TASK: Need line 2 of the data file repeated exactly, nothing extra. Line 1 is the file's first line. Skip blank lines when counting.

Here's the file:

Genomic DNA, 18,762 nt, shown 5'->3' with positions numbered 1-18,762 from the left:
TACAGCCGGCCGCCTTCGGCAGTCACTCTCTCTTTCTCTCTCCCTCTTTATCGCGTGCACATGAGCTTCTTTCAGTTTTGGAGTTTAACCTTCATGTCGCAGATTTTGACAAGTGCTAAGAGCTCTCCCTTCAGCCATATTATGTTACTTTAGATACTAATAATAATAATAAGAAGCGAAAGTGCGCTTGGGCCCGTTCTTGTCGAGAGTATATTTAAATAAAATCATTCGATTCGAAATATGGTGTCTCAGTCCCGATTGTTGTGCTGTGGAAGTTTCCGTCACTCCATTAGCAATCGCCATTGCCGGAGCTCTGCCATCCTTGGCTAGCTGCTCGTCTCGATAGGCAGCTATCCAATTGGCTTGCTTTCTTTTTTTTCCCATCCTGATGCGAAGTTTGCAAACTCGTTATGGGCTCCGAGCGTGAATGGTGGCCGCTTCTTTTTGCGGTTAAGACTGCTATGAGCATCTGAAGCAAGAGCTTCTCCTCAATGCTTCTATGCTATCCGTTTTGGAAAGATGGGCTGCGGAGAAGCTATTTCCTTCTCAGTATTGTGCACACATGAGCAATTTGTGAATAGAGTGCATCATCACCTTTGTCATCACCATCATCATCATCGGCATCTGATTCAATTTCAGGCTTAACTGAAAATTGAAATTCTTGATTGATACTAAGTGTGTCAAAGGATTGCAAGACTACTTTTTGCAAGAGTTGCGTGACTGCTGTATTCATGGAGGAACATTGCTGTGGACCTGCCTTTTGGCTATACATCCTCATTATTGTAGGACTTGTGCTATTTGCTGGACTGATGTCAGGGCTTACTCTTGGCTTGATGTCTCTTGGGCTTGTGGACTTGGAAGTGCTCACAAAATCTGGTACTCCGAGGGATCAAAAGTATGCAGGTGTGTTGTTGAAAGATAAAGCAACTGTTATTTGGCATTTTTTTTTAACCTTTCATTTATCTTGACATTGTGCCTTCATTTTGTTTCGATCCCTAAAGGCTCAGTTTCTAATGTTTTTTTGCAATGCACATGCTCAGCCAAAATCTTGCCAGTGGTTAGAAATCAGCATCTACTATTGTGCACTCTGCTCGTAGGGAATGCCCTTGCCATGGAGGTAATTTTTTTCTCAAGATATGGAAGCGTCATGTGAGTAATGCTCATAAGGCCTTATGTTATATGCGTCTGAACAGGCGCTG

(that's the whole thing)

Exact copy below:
TACAGCCGGCCGCCTTCGGCAGTCACTCTCTCTTTCTCTCTCCCTCTTTATCGCGTGCACATGAGCTTCTTTCAGTTTTGGAGTTTAACCTTCATGTCGCAGATTTTGACAAGTGCTAAGAGCTCTCCCTTCAGCCATATTATGTTACTTTAGATACTAATAATAATAATAAGAAGCGAAAGTGCGCTTGGGCCCGTTCTTGTCGAGAGTATATTTAAATAAAATCATTCGATTCGAAATATGGTGTCTCAGTCCCGATTGTTGTGCTGTGGAAGTTTCCGTCACTCCATTAGCAATCGCCATTGCCGGAGCTCTGCCATCCTTGGCTAGCTGCTCGTCTCGATAGGCAGCTATCCAATTGGCTTGCTTTCTTTTTTTTCCCATCCTGATGCGAAGTTTGCAAACTCGTTATGGGCTCCGAGCGTGAATGGTGGCCGCTTCTTTTTGCGGTTAAGACTGCTATGAGCATCTGAAGCAAGAGCTTCTCCTCAATGCTTCTATGCTATCCGTTTTGGAAAGATGGGCTGCGGAGAAGCTATTTCCTTCTCAGTATTGTGCACACATGAGCAATTTGTGAATAGAGTGCATCATCACCTTTGTCATCACCATCATCATCATCGGCATCTGATTCAATTTCAGGCTTAACTGAAAATTGAAATTCTTGATTGATACTAAGTGTGTCAAAGGATTGCAAGACTACTTTTTGCAAGAGTTGCGTGACTGCTGTATTCATGGAGGAACATTGCTGTGGACCTGCCTTTTGGCTATACATCCTCATTATTGTAGGACTTGTGCTATTTGCTGGACTGATGTCAGGGCTTACTCTTGGCTTGATGTCTCTTGGGCTTGTGGACTTGGAAGTGCTCACAAAATCTGGTACTCCGAGGGATCAAAAGTATGCAGGTGTGTTGTTGAAAGATAAAGCAACTGTTATTTGGCATTTTTTTTTAACCTTTCATTTATCTTGACATTGTGCCTTCATTTTGTTTCGATCCCTAAAGGCTCAGTTTCTAATGTTTTTTTGCAATGCACATGCTCAGCCAAAATCTTGCCAGTGGTTAGAAATCAGCATCTACTATTGTGCACTCTGCTCGTAGGGAATGCCCTTGCCATGGAGGTAATTTTTTTCTCAAGATATGGAAGCGTCATGTGAGTAATGCTCATAAGGCCTTATGTTATATGCGTCTGAACAGGCGCTG